The Centers for Disease Control and Prevention has told the fully vaccinated that it’s okay to forgo a mask outdoors, and California and San Francisco reiterated the same message on Monday. But residents here still have mixed feelings about letting go of the masks they have been wearing for more than a year.
“I think it’s on one hand [the recommendation] could be good, but on the other, bad, because the masks protect me,” said 67-year-old Luis Chavez Vasquez, who said in Spanish that he was hospitalized for coronavirus, and plans to keep his mask on. That was an opinion that seemed to be prevalent, and it has had a strange impact on those who have tried to go maskless.
For Valerie, a 58-year-old Bernal Heights resident who is fully vaccinated, observing others still wearing masks felt “a little curious.” She ditched the mask a couple days ago, “and then everybody was wearing masks, so I put mine back on,” she said.
After learning from a Mission Local reporter that it’s no longer needed, she said, “It’s great to know the city has now agreed with the CDC. I’m going to go take mine off.”
In the Mission, about 63 percent of all residents have received at least one dose, according to the city’s vaccination page. But even with more shots in arms and the low case rate overall, locals appear unconvinced that it’s time to quit the masks and celebrate.
“There are pros and cons on that,” said Betty, who is fully inoculated, and who was not wearing a mask while she moved her car for street cleaning. Though she acknowledged the city reports some of the lowest case rates in the country, she’s nervous how a reopening society may quickly cause things to take a turn for the worse.
“We’re opening more and more, and we don’t know if tourists from hotspots are coming,” Betty said, who told Mission Local she’d keep hers on. “I know a lot of people who will claim they’re fully vaccinated but are not, and that bothers me, because it can lead to spikes.”
The California mandate still encourages mask-wearing for those awaiting their vaccine doses to take effect (about two weeks after the second shot), and to continue wearing them in crowded settings, such as concerts, festivals or sports events. San Francisco is eligible for the state’s yellow reopening tier, which signals minimal transmission.
At present, San Francisco now boasts that 72 percent of residents 16 and up have received at least one vaccine shot, but most of the Mission residents spotted on Tuesday were still covered up.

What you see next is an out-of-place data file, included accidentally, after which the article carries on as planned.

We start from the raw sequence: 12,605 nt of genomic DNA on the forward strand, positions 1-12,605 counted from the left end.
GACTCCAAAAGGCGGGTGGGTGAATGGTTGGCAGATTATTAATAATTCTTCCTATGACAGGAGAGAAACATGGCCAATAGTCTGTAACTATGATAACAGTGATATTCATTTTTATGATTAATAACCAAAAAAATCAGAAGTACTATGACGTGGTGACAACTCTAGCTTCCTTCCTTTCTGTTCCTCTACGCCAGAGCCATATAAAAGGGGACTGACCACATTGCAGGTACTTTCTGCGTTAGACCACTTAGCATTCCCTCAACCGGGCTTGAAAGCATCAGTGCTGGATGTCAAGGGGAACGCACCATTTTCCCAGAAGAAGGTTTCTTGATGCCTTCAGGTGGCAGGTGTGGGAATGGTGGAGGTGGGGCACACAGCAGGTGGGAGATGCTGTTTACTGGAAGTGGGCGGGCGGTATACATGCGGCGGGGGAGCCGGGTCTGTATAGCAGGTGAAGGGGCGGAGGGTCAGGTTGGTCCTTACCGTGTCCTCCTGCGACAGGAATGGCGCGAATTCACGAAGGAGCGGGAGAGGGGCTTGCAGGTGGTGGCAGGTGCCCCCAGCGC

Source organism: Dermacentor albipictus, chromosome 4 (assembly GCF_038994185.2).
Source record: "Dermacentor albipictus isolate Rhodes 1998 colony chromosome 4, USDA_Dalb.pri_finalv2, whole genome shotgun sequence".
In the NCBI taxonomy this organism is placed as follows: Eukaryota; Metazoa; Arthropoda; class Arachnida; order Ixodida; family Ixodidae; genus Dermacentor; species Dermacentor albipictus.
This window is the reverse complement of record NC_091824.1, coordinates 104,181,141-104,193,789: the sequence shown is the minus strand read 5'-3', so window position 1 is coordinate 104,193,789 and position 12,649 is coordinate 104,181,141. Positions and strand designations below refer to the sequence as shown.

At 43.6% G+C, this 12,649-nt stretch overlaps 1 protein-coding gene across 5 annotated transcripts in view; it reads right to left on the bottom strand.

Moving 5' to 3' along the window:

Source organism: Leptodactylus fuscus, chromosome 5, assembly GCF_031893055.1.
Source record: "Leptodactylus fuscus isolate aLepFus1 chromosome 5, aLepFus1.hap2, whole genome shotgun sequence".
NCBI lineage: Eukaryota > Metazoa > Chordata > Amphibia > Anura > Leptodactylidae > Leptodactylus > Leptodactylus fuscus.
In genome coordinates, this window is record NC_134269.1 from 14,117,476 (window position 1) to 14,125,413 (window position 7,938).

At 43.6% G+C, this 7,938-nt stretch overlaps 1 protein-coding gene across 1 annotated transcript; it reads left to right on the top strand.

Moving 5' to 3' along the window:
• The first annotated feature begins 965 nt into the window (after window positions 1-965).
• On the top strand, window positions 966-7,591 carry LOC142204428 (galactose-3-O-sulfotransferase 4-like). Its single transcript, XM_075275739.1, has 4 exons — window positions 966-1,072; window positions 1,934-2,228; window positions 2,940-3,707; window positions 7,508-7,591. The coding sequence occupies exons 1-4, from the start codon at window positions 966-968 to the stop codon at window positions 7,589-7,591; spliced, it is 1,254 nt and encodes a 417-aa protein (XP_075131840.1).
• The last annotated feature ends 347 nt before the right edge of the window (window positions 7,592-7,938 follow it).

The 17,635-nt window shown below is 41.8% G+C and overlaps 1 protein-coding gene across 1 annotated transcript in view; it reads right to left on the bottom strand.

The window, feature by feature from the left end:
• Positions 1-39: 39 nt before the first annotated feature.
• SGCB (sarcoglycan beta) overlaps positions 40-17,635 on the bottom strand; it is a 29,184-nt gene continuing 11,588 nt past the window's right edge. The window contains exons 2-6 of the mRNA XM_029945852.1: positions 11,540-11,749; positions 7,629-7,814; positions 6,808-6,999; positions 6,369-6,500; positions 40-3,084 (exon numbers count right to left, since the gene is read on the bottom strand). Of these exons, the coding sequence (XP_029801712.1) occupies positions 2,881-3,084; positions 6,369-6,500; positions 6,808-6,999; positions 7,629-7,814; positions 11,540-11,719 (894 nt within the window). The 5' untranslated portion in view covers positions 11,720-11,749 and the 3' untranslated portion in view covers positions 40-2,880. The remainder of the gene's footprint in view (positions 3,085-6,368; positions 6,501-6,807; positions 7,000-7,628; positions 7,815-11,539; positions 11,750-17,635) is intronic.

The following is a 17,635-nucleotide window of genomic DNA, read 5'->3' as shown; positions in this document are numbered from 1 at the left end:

Some are willing to forego their masks, but want to wait for their second shot to kick in. Hank Wilson just got his second dose on Monday, and was still wearing a mask as he walked near Hampshire and 21st streets today. “I’m wearing a mask right now, obviously, but at this point I’m eager to not wear a mask. But not everybody’s vaccinated yet, so wearing a mask makes sense.”
To Wilson and others, masks symbolize care for the community. “Covid has made us think how people perceive us, and are we doing what we can to make people safe?” Wilson said. “It’s a signal to say to someone passing in the street, ‘I am conscious of Covid, and this is something I care about.’”
In other parts of the nation, that sentiment has delayed people from losing the mask, especially if they view it as a polarized political symbol. Dr. Monica Gandhi, a UCSF professor of medicine and infectious disease expert, alluded to that when the CDC relaxed guidelines last week. She tweeted that she’d stop wearing masks outdoors, except in crowds.
“Please don’t glare at me,” Gandhi tweeted on April 27.
Still, the tide may be turning on masks. Max and Helene, a French couple, can’t wait to be fully vaccinated and toss face coverings aside. Already, the pair was strolling with their mask and bandana off, only putting them back on when people passed within six feet.
“Not being able to see the face of other people is boring,” Max said. And now that the weather’s better, they’re excited to go hiking and pass by people on the trail without having to stop and cover up.
Raquel Medina, a 26-year-old grad student hasn’t been wearing a mask while she’s been walking the dog, as she “doesn’t stumble across a lot of people,” and is fully immunized. But she doesn’t yet foresee other San Franciscans following suit.
“I still think people are very cautious here,” Medina said, but she’s following the data. “San Francisco is the safest city in the country … If it were anywhere else, it would be different.”